Fun Fact: Did you know an Elf on the Shelf is flammable?
The NFPA warns that heating, winter storms, candles, trees and holiday décor (including the pesky Elf on the Shelf) all contribute to an increased risk of fire during the winter months. In two of every five fires, decorations were too close to a heat source. Oops.
My family hasn’t even been in our new home for 2 years, and *we nearly burned it down. I mean *Buddy, our Elf on the Shelf, did. He set himself up on our dining room chandelier, on top of a light bulb. What we didn’t know was, when the switch was flipped on, Buddy’s leg was melting.
My son and I walked past the dining room as we headed to the bus stop, and I smelled a campfire. Luckily, I had an idea of what it was and had him wait in the garage for me because, “I forgot something.” I didn’t want him to be scarred for life that A.) Buddy just might be on fire and B.) I touched our elf, making his magic disappear.
Crisis averted, lesson learned, but ho-ho-holy cow. That was a close one. Now, we have to Buddy has to cover the lower half of his body in all future hiding spots.
This happened to another family (it’s actually happened to a lot of families – trust me, google it), which prompted a Good Housekeeping Product Testing Analyst to release the following tips to protect your home:
- Be mindful of anything that radiates heat. You don’t want to put any ribbons around lamp shades or blankets on radiators. Stockings over fireplaces can pose as a fire hazard as well. With electrical decorations, don’t use staples or nails since this can pierce the insulation.
- Keep toys away from warm objects. Manufacturers are not always required to meet a flammability standard, so it is best practice to keep toys away from anything that may get too warm or catch fire like fireplaces, lamps, candles, and stoves. In addition, always check to be sure that your lamp is using the correct wattage bulb or it may overheat. The CPSC recommendsusing a bulb of 60 watts or less if you are unsure what wattage your lamp needs (and for smaller, unmarked ceiling fixtures with miniature bulbs, use 25 watts or less).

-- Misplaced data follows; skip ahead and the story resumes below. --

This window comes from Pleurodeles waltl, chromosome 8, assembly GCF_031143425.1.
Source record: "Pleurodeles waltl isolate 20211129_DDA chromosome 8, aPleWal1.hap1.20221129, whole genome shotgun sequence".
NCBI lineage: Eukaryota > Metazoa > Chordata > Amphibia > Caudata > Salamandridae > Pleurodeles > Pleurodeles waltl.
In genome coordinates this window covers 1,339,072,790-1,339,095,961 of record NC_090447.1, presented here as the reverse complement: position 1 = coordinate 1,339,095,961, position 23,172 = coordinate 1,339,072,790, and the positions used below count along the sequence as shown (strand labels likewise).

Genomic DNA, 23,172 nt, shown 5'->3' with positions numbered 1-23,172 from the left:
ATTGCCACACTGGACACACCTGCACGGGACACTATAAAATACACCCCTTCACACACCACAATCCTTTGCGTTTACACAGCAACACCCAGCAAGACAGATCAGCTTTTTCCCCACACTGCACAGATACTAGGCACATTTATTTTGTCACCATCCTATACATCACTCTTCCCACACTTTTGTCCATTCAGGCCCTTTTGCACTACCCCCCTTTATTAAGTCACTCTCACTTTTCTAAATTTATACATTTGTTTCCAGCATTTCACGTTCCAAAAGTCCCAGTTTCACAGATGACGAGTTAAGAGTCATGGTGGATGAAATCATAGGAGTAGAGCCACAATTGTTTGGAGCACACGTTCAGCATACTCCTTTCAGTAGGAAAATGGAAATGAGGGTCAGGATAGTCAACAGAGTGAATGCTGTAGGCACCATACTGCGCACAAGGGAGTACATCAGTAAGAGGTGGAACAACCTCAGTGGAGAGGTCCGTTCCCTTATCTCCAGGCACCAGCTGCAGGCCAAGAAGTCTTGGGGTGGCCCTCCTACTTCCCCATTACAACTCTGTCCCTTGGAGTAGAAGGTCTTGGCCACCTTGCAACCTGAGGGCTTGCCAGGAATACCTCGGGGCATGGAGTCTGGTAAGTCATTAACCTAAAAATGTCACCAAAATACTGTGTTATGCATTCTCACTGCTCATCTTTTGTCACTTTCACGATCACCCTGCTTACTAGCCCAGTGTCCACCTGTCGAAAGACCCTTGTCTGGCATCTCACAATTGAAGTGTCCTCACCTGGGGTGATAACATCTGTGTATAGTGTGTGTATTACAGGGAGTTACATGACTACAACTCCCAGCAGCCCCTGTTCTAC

- Watch where you place your Christmas tree: Location is important – keep it out of a high traffic area and away from anything that radiates heat (like a radiator or fireplace). Make sure to also water your tree dailyso it doesn’t become too dry.
- Avoid placing candles near paper and trees. Fires caused by candles peak during the holiday season. In general, it’s best to avoid using them if possible.
- Keep your electric cords away from carpets.If you run the cord underneath it can break down the insulation and act as an incubator for a potential fire. In general, always check that your electrical devices have been vetted by a reputable third party laboratory, like UL.
Oh, also important to note, home fires caused by cooking peak at Thanksgiving and Christmas, too. That said, they could happen any day so it’s important to have a fire extinguisher handy. Just ask Kyle and Wil.
Happy holidays, y’all.